Since I just discovered the dangers of CT scans, after doing three of them, I will report what I found online. First, the head scans deliver about 2Msv per scan, a coronary angiography about 16 Msv, and a virtual colonscopy about 10 Msv. 1 Msv is equal to ten chest x-rays, so I think you are overestimating by a lot when you say that a CT scan is 750 chest X-rays. It is a lot less than that, depending on the scan, but still the exposure is high and concerning.

    You can go to to get a specific report of your additional risk, based on the particular scans you did, and how many. In my case, the risk from the three procedures together was increasing my cancer risk by about .17 percent. In other words, if I had a 20 percent chance of getting cancer before, I now have a 20.17 percent chance. Restated, there is a 99.8% chance that the procedures will not cause cancer in my case. The percentages can worsen for younger patients, whereas I am in my 50’s.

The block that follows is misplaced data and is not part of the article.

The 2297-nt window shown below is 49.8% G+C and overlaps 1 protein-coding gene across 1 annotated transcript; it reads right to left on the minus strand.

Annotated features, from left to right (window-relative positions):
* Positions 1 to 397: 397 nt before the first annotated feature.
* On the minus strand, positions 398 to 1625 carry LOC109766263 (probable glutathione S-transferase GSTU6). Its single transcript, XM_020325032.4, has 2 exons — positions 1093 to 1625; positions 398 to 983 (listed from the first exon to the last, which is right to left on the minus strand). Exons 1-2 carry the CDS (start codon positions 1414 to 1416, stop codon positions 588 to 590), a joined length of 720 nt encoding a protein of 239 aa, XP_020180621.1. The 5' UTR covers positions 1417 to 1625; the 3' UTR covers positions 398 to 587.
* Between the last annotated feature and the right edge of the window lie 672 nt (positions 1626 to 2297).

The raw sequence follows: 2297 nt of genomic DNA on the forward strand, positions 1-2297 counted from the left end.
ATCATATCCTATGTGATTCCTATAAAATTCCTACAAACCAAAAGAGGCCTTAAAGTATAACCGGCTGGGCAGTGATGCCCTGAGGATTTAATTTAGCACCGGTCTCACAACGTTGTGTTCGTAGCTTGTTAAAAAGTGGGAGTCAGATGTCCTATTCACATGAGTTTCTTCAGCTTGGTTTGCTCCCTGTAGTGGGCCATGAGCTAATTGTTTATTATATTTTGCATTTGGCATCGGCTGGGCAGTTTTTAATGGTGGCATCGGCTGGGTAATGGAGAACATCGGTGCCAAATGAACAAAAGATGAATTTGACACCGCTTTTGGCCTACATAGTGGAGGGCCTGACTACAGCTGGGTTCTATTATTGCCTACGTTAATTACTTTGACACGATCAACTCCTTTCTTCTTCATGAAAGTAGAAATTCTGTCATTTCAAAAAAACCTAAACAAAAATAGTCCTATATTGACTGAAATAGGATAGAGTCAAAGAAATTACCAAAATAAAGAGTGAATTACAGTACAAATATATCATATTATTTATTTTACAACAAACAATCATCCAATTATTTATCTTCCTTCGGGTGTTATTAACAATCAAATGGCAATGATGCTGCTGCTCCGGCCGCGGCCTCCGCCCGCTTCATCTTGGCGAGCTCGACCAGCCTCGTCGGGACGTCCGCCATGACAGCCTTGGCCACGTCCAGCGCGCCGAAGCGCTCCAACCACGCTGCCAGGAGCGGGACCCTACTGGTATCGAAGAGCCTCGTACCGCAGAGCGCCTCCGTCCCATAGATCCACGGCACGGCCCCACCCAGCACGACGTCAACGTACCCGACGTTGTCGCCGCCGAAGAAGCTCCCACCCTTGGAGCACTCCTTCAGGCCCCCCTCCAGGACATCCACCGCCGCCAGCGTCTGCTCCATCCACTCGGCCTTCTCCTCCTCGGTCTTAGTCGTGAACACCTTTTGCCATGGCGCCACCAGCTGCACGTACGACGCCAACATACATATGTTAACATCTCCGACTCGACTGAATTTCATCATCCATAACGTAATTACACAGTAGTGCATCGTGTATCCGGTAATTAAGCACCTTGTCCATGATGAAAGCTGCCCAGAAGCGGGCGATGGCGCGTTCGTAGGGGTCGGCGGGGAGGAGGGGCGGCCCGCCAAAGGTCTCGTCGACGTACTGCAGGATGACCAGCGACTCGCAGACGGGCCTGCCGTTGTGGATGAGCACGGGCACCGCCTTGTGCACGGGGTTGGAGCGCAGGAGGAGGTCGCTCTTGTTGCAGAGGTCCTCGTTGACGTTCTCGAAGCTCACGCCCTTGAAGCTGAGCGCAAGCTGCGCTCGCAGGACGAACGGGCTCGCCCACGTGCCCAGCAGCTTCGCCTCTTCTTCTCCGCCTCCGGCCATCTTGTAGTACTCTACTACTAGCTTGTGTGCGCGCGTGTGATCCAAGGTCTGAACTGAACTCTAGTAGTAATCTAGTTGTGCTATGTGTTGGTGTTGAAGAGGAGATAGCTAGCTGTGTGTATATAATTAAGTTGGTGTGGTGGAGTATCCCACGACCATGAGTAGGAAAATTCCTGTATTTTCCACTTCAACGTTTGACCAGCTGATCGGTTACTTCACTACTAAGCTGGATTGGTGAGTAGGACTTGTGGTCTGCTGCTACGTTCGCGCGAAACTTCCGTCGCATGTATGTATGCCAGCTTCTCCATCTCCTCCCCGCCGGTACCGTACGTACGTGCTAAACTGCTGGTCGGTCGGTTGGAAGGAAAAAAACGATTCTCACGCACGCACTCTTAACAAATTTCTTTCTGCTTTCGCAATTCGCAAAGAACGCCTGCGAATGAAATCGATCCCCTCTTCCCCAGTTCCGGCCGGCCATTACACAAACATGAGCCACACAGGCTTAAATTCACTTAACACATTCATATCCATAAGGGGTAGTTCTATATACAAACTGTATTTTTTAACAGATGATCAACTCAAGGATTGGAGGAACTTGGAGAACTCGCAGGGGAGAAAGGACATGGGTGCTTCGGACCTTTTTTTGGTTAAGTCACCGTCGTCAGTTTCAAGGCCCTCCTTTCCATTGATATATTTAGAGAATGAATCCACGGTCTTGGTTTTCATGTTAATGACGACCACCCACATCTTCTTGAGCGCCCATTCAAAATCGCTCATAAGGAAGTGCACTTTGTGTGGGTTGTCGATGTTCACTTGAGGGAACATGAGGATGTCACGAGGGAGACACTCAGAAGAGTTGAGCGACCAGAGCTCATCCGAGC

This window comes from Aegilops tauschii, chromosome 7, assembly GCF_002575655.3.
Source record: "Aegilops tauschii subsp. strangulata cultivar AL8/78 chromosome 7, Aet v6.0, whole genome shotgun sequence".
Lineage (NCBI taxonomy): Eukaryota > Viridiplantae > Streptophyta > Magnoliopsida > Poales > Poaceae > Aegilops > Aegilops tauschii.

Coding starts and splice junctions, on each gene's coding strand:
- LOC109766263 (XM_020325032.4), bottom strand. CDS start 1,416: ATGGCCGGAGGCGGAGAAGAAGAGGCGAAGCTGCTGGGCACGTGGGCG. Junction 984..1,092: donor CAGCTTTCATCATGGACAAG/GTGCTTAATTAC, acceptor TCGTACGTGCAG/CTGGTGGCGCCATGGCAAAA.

I don’t take a lot of comfort from the statistic. I would not have done the exams if I had known. I have a hard time believing that 360 chest x-rays are not significant, but that is what I am reading.